Wednesday, June 28, 2017

RAV KOOK ON Shlach Part 1: The Third Passage of Shema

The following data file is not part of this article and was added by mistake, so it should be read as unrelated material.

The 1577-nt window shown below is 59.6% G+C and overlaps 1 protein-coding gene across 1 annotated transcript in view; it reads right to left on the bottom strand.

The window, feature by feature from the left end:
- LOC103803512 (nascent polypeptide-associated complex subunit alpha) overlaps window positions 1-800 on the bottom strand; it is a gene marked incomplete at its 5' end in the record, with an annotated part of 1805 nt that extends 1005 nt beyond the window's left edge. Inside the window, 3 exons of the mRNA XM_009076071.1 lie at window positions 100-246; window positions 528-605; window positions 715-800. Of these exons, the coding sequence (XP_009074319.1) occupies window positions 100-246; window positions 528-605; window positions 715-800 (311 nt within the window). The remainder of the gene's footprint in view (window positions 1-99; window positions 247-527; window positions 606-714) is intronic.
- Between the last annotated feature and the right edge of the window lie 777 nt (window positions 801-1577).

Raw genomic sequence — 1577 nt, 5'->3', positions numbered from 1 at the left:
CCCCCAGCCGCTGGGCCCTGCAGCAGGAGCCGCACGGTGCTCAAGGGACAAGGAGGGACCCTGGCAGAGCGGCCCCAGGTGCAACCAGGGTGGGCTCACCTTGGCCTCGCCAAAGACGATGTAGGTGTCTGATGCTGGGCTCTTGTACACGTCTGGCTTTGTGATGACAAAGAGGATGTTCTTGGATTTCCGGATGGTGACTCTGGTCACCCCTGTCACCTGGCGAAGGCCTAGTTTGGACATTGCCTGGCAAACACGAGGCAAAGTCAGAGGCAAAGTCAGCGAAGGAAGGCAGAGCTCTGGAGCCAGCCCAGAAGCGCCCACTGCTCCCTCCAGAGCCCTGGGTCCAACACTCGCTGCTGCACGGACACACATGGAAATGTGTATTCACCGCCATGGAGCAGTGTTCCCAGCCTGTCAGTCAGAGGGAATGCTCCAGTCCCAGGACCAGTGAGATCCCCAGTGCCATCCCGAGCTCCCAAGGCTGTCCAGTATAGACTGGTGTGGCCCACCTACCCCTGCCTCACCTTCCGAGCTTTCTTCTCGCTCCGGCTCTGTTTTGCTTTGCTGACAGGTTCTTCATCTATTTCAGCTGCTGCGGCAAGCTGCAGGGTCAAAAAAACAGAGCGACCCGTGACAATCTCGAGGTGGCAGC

Every evening and morning, we say the Shema, Judaism’s supreme declaration of monotheistic faith. In the first passage, we accept upon ourselves the yoke of God’s sovereignty. And in the second, we accept God’s commandments. Interestingly, the Sages added a third paragraph to the Shema — the passage commanding us to wear tzitzit (tassels) on the corners of our garments (Num. 15:37-41). Why did they decide to add this particular paragraph, out of the entire Torah, to the central prayer of Judaism? Six Themes The Talmud in Berachot 12b explains that the passage of tzitzit contains not one, but six major themes: The mitzvah of wearing tzitzit on our garments; The Exodus (“I am the Lord your God, who brought you out of Egypt”); Accepting the mitzvot (“You will thus remember and keep all of My commandments”); Resisting heresy (“You will not stray after your hearts”); Refraining from immoral and sinful thoughts (“and after your eyes”); Eschewing idolatry (“which have led you astray”). Is there a common motif to these six themes? Most are indeed fundamental concepts of Judaism, but what is so special about the mitzvah of tzitzit, more than the other 612 commandments?

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